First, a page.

Although every wheelman is produced using vigorous quality controls, because you are about to ride a motorized vehicle, it is common sense to inspect your vehicle prior to riding. It is also in the rider’s best interest to know and understand the basics of how the machine works. You will notice the wheelman is of partial frame and partial split body construction. There is a hinge and hook mechanism for the front wheel to pivot, which does not come into contact with the hinge mounted to the stainless steel skid plate and frame. All self-locking nuts connecting the reinforced fiberglass or FRP as it is known in the industry will be secure. The four skid pads mounted to footplates will be fastened with nickel-chromed machine screws. The chain will be kept very snug on the rear sprocket by a spring-loaded chain-tensioning wheel. Both the front and back wheels will have a little play and may feel loose. This is by design and when under load of a rider this play will not be detectable. The lever on the control grip for the rear disc brake will engage mid way through the lever’s travel. This can be checked be placing a block under the skid plate, rotating the rear wheel by hand and engaging the brake. The g-wheel has an automatic centrifugal clutch and brake. This prevents movement of the vehicle at idle and will slow you quickly when you release the throttle. The fuel tank is below the carburetor, a purge bulb is mounted on the top of the carburetor to prime the carburetor by pushing 3 times prior to engine running. Neoprene pads are wrapped around the hub less wheel assemblies. The high performance 49.99 cc engine is mounted in the center of the unit with the carburetor facing forward and the exhaust expansion chamber muffler unit facing to the rear. Caution! This exhaust system will be hot shortly after starting the engine. The pull start handle and cord recoil system is located on the side of the engine. The two heavy tread tires have inner tubes and will have an air valve through the side of the tire. Note: The correct tire pressure is 20 psi. Although this is will have been checked before leaving the factory, due to different climatic conditions and elevation, tire Pressure can fluctuate. Incorrect tire pressure can cause riding difficulty and cause Damage to the tire and rim. Pre-ride inspection should include the use a tire gauge to check and fill or release if necessary. This brief visual walk about of your Outback will prepare you for the next phase of your adventure.
Preferred Stance The wheelman is designed to suit both natural (left foot forward) and goofy (right foot forward) riders. The vehicle has been preset to accommodate natural riders. Having the incorrect foot forward can make balance surprisingly difficult. To switch the set up to goofy stance, simply remove the nut that bolts onto the hook through the rubber mount, and remove the hinge pin by taking off the large nut attached to the top of the pin and sliding the pin out. Flip the hook over to the other side and refasten securely. How much you tighten the large nut will change how easily the front wheel turns, tighter for trails or learning, looser for advanced carving tight turns and low speed maneuverability.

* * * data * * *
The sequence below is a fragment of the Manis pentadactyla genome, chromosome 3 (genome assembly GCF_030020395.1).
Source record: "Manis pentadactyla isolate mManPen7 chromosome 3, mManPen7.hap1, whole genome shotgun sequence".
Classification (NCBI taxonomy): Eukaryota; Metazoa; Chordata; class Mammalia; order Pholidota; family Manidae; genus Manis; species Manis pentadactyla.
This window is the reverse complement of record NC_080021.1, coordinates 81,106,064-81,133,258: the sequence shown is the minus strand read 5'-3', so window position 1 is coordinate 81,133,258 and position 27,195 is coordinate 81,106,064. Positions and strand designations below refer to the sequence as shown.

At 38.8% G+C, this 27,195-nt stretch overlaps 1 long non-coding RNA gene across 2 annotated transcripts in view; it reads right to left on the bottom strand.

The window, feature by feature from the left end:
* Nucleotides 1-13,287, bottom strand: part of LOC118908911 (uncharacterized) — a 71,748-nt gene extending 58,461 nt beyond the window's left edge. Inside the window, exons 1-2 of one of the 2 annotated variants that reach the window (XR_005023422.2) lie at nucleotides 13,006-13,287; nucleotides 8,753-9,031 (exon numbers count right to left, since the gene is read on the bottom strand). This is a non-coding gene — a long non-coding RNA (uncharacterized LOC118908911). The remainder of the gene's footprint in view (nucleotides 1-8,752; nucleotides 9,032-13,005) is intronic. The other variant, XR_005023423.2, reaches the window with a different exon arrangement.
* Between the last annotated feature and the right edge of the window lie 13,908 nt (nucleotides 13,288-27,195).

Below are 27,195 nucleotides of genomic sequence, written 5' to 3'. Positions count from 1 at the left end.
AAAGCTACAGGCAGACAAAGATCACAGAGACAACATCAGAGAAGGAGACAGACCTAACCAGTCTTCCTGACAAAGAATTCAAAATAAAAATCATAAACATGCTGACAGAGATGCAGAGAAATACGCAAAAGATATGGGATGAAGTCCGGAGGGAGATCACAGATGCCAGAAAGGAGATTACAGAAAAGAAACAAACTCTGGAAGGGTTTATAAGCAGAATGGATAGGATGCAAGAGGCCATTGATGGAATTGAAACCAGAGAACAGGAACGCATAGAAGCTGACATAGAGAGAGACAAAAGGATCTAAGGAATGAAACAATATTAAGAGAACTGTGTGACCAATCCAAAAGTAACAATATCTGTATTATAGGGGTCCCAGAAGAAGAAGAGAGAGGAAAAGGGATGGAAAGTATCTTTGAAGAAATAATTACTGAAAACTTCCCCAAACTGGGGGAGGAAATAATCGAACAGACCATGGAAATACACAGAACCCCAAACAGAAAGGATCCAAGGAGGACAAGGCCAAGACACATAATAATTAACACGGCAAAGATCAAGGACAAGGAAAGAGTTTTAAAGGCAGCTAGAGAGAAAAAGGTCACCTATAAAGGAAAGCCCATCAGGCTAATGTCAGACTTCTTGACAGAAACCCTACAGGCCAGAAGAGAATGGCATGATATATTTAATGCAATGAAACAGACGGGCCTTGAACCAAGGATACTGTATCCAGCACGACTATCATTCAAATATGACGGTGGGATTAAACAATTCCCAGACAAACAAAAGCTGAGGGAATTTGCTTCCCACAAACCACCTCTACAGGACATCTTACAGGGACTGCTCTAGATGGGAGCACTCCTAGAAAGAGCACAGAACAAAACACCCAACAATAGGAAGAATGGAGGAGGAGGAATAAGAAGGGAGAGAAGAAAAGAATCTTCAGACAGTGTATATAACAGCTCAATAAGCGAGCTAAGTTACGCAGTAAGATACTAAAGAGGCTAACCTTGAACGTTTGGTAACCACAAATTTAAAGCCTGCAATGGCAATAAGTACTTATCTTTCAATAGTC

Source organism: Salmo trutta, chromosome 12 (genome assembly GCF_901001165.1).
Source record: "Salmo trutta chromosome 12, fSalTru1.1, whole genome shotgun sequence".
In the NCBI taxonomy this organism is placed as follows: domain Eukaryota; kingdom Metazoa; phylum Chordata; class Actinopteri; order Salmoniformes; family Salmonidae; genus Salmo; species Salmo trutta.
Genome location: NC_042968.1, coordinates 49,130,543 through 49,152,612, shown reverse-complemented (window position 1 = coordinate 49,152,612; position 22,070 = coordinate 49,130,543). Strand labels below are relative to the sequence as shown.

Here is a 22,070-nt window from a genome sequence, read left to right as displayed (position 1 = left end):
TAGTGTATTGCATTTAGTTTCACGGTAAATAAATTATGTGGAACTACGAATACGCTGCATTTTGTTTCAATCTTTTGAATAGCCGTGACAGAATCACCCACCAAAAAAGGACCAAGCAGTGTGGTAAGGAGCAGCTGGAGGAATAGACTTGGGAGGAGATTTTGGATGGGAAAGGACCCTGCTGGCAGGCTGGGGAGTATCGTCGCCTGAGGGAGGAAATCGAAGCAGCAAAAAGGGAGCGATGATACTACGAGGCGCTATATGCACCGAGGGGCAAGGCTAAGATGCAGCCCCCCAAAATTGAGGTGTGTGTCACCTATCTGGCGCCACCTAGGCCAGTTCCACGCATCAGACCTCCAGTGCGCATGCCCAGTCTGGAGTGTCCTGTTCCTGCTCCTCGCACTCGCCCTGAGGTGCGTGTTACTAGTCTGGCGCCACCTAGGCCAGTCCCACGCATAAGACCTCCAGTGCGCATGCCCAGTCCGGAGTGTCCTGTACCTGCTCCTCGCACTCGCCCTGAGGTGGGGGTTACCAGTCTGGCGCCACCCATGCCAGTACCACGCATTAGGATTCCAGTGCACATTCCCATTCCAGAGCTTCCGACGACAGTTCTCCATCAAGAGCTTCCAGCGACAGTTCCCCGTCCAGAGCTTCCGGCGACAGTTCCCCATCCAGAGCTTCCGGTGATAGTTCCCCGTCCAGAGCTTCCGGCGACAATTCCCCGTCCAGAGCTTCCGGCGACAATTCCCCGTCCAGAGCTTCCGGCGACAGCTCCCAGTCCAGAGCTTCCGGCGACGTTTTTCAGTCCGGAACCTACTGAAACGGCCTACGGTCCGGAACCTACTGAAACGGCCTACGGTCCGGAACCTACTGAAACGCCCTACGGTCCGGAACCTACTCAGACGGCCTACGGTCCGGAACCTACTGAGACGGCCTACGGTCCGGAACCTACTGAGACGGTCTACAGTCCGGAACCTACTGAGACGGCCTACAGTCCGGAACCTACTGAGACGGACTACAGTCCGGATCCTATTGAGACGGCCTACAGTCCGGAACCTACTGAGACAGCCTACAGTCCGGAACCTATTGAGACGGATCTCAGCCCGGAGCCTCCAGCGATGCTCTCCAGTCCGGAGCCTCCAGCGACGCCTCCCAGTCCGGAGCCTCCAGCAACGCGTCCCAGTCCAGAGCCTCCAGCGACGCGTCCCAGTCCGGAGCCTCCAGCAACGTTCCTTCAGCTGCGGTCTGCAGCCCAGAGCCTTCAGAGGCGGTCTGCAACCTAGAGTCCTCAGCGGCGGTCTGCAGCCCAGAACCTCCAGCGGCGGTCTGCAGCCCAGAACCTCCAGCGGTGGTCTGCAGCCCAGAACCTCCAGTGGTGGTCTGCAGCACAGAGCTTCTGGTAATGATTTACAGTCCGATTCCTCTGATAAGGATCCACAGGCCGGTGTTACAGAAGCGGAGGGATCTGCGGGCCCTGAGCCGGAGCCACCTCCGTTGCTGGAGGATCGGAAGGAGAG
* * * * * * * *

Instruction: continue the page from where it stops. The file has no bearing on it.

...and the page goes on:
Fuel Your motor is a 2-cycle high performance internal combustion engine. Four stroke engines have an oil reserve for lubricating all of the internal moving parts. A 2 cycle engines does not. Instead, a small amount of 2-stroke oil is mixed with the fuel available at most gas stations. This fuel/oil mix in vapor form will lubricate all the moving parts in the crankcase chamber and the piston cylinder. It is essential that oil be added the gasoline! The proper mix depends on the type of oil. Generally, high performance 2-cycle oil the mix is 25 to 30 parts gasoline for 1 part oil (recommended for regular riding conditions), and for synthetic oil the mix may be as high as 50:1 for more performance. This will require carburetor adjustment. If the engine is running too hot then increase the oil ratio. Example: 30:1 means – 1 liter of gasoline will require 33 ml of oil Note! Gasoline is extremely flammable and can ignite easily! Caution! Always mix and pour fuel in a well-ventilated area, preferably outdoors. Caution! Always wait until the engine has cooled down before refueling. Caution! Always keep fuel away from an open flame or potential spark. Caution! Use proper fuel containers only. Caution! Do not smoke cigarettes while mixing or refueling. Tip: For regular non-synthetic 2-cycle oil expect to see a small amount of blue in the exhaust. This will mean that your engine is being lubricated. Too, much, however, may foul (dirty) the spark plug causing poor running conditions and will require replacement. Tip: pour the required amount of oil into the empty fuel container first, add about 20% of the fuel, close the lid on the container and shake moderately to mix well, and then add the remainder of fuel required to obtain the correct ratio. How much to add will be explained on back of the 2-stroke oil container. The advantage of 2-cycle engine is far fewer moving parts (no valves for porting fuel and exhaust) which eliminates a lot of maintenance, makes rebuilding or upgrading the size of the engine very easy, and reduces the overall weight of the engine. And most significant, the spark plug ignites the fuel every second stroke, as opposed to one in four of a four stroke engine, making the vehicle 2 twice as powerful for its size!